Hire right the first time: 3 mistakes to avoid

By September 27, 2017 Hiring & Recruiting
HIring mistakes to avoid making a bad hire

Hiring mistakes cost you. According to a recent CareerBuilder survey, a single bad hire can cost a company upwards of $17,000, and can also cause reduced productivity, compromised work quality, negative employee morale, and wasted time.

In short: making a bad hire is a huge mistake that should be avoided at all cost. Whether you own a business, or manage the hiring for a company, it’s important to get it right the first time.

The surprising thing is that the biggest hiring mistakes are easy to avoid. A little forethought can increase your changes of success exponentially. Step one is writing a job posting that attracts the right candidates – learn more about that here. Next, you need to make sure you’re not falling prey to the biggest hiring mistakes.

With that in mind, here are the three most common hiring blunders – and how to avoid them.

Mistake #1: Getting backed into a corner

This is incredibly common, particularly in small businesses: you need to find someone fast but you can’t find the candidate who is quite right, so you settle. Giving in to the pressure to find someone quickly is a big mistake. A candidate that is OK in a number of areas does not combine to make for an overall excellent option. Hiring someone because you need a body in a chair will often lead to a higher turnover rate later, which puts you right back in the original position (but with your resources depleted).

How to avoid it: Take your time. If you’re getting pressure from hiring managers or executives to find the right candidate faster, remind them that the right hire takes time, but it means you won’t be doing the same thing again six months later.

Mistake #2: Forgoing skill testing

It seems logical that if a candidate says they have expert-level skills, they would actually have them. Unfortunately, that’s not always the case. In the survey mentioned above, 37 per cent of respondents said that their bad hire was caused by a candidate lying about their qualifications. There’s nothing wrong with asking people to show you what they’ve got to ensure there are no surprises on start day.

How to avoid it: Remember that actions speak louder than words. It can be beneficial to do some on-the-spot skill testing to verify a candidate’s claims. Editing, coding, or using some kind of software program are fairly easy to test, while other positions might require you to get more creative. If hiring a sales rep, for example, set aside time to see how they fare with cold calling. For a marketing position, ask for them to prepare creative ideas on how they would increase a metric of interest for your business. A trending option is bringing them in on a contract basis for a test drive, which allows them to show off their skills while meeting the team (more on that below).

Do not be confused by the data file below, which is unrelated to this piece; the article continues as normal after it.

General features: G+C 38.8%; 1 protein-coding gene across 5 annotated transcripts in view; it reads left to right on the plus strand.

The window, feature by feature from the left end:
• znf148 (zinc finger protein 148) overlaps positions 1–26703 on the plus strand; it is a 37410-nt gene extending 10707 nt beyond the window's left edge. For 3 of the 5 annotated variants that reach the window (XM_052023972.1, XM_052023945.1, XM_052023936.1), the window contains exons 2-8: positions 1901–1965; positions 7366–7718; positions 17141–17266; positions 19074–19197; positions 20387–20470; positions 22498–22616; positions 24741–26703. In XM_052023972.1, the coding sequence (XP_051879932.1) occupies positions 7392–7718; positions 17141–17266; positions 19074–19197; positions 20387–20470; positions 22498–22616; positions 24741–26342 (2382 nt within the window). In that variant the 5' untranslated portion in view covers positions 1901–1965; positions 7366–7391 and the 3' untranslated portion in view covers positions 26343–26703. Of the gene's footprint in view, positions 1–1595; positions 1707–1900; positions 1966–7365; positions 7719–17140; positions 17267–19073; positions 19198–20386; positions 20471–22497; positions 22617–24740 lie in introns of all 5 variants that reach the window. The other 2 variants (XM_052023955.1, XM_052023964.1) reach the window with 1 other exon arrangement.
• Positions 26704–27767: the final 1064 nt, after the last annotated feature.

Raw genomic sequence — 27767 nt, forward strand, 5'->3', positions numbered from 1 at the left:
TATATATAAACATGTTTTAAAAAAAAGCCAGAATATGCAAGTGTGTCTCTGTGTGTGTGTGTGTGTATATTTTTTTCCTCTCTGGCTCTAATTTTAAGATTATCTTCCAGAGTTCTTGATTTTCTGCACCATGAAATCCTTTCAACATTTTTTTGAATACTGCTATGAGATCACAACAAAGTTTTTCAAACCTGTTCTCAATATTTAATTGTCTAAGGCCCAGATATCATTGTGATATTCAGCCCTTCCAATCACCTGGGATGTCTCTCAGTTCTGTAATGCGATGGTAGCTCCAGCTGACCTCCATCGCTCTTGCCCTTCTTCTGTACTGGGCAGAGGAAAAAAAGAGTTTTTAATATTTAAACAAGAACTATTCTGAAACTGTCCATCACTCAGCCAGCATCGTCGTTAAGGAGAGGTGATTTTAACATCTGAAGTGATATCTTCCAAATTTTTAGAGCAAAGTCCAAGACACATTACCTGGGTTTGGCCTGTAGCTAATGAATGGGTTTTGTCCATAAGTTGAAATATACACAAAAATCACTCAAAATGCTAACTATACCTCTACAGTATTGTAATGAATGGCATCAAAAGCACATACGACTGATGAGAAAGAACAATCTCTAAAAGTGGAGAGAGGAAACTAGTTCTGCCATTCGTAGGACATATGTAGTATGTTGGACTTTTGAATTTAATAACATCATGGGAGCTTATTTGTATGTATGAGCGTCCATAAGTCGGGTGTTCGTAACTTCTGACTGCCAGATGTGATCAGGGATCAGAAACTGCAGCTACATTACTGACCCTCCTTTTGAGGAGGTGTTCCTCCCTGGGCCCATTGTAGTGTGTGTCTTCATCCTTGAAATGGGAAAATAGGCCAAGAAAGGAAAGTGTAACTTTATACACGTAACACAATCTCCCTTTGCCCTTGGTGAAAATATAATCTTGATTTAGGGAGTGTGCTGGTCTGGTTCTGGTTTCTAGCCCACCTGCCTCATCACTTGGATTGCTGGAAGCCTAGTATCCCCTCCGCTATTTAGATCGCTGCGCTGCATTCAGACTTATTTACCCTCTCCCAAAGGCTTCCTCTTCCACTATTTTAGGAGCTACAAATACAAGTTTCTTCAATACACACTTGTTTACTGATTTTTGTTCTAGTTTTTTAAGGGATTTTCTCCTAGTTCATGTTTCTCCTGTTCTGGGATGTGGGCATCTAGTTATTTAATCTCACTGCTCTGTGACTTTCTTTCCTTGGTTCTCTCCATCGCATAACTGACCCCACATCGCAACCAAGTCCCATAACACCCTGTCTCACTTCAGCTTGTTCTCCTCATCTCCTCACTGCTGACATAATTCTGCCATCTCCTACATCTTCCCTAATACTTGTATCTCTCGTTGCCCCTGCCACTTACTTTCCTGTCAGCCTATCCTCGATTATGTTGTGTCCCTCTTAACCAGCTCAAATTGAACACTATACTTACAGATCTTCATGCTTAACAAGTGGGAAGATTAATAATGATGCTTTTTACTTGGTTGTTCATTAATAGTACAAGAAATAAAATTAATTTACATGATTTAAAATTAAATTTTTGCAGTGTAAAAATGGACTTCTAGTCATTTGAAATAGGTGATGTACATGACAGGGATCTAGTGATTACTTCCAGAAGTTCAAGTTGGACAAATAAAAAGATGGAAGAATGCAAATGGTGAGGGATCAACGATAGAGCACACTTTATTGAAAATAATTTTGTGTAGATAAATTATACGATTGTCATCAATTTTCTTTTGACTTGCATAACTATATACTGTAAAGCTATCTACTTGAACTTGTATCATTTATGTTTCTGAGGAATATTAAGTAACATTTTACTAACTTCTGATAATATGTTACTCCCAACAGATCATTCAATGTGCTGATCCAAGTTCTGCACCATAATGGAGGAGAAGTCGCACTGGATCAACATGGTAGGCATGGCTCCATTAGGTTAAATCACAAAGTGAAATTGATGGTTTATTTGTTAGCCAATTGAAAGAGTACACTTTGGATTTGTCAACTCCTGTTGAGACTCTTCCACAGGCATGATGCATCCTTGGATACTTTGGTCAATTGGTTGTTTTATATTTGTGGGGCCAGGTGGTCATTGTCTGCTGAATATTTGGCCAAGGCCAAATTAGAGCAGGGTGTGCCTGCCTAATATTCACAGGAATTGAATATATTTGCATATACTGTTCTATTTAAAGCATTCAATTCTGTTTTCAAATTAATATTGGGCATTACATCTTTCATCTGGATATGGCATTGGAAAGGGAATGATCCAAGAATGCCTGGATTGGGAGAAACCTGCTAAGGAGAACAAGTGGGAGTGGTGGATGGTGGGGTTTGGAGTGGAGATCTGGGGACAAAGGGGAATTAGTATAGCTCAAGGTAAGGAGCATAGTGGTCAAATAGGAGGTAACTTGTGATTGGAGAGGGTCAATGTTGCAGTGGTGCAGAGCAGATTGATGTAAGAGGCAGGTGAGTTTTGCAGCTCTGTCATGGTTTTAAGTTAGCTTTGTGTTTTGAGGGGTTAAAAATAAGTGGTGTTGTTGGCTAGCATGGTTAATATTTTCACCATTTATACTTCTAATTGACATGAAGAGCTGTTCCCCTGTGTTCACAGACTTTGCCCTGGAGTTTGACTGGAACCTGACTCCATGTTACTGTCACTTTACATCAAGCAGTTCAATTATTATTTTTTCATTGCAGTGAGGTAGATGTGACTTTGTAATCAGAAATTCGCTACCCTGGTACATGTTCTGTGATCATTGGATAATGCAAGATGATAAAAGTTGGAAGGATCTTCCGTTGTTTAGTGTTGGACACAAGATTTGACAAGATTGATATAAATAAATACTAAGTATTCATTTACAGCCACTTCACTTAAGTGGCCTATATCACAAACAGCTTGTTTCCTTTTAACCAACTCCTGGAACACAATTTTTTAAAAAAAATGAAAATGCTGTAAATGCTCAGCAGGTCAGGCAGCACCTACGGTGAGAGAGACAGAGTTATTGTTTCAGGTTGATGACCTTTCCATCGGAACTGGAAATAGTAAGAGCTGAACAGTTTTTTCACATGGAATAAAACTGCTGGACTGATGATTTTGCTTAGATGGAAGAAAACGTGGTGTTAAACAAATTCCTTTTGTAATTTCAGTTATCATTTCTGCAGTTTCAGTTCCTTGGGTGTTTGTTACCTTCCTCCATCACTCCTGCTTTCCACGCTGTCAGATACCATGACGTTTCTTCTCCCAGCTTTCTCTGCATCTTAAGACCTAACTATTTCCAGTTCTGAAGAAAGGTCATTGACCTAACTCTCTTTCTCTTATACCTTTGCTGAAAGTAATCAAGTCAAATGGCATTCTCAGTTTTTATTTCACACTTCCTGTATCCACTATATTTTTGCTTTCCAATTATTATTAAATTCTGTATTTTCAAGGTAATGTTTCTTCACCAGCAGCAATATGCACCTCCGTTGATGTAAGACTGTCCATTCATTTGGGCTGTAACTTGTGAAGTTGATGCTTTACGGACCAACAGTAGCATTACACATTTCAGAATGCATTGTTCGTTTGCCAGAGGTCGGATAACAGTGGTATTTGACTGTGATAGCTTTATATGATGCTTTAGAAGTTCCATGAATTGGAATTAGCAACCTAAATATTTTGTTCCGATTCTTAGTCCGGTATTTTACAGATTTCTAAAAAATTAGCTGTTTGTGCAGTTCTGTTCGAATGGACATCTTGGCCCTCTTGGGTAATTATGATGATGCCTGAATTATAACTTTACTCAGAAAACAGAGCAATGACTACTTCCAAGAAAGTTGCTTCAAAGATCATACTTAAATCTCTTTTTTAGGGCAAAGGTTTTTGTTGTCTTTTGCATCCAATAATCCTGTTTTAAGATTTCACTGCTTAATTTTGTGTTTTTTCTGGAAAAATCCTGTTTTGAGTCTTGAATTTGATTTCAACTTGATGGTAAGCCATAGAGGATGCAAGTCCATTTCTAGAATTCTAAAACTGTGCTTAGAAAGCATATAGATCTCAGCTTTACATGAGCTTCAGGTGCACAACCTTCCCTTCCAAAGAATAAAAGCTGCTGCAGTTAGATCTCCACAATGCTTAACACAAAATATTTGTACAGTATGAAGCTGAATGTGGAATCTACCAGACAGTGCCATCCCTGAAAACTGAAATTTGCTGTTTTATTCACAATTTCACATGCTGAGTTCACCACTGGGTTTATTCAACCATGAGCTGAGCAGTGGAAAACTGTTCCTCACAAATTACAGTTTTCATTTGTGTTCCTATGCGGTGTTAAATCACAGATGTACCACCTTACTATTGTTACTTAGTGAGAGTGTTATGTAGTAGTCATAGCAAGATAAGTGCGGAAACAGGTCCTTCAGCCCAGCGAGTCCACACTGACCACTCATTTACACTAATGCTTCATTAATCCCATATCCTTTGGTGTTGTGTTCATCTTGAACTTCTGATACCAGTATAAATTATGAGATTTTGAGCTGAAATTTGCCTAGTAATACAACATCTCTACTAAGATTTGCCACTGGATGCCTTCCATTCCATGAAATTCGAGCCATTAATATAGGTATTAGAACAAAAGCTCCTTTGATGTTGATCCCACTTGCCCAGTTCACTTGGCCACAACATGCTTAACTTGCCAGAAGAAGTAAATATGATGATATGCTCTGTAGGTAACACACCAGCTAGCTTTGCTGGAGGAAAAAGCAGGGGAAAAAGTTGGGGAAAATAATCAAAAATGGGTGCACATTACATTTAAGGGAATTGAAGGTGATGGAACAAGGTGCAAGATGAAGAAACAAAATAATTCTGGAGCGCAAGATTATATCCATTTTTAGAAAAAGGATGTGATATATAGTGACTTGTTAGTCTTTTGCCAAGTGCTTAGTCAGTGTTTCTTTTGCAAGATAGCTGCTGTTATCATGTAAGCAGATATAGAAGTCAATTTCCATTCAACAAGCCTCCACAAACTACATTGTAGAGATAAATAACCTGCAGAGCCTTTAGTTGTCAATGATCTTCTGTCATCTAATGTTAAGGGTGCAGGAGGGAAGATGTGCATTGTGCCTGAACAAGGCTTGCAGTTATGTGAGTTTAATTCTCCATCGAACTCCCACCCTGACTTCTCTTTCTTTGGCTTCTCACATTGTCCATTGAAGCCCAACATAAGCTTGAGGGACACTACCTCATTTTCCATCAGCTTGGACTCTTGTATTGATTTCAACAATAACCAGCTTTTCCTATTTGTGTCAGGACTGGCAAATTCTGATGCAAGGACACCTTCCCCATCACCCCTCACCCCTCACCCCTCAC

Mistake #3: Not meeting the team

Not all experts will agree that this should be on a list of hiring mistakes. However, increasingly, team interviews are becoming an integral part of the hiring process – particularly in situations where members work together very closely. After all, who would know better if a candidate will or won’t mesh well? Obviously, whole team can’t be part of the final decision, but getting them involved at some point in the screening process is a great way to catch any red flags.

How to avoid it: If you can, schedule a team interview with your top candidates, and then solicit feedback from each team member. Even if the team can’t be in the formal interview, having them at least meet your top candidates, and watching how they interact, can produce informative results. Another option is the test drive mentioned above – have your top candidates work in-house on a contract basis for a short period of time, then interview the team members they worked with to see how they fit in.

Want more hiring mistakes to avoid? Check out our SlideShare on the topic:

See also:
Eight interview mistakes hiring managers make
What you need to stop asking in interviews (and what to ask instead)

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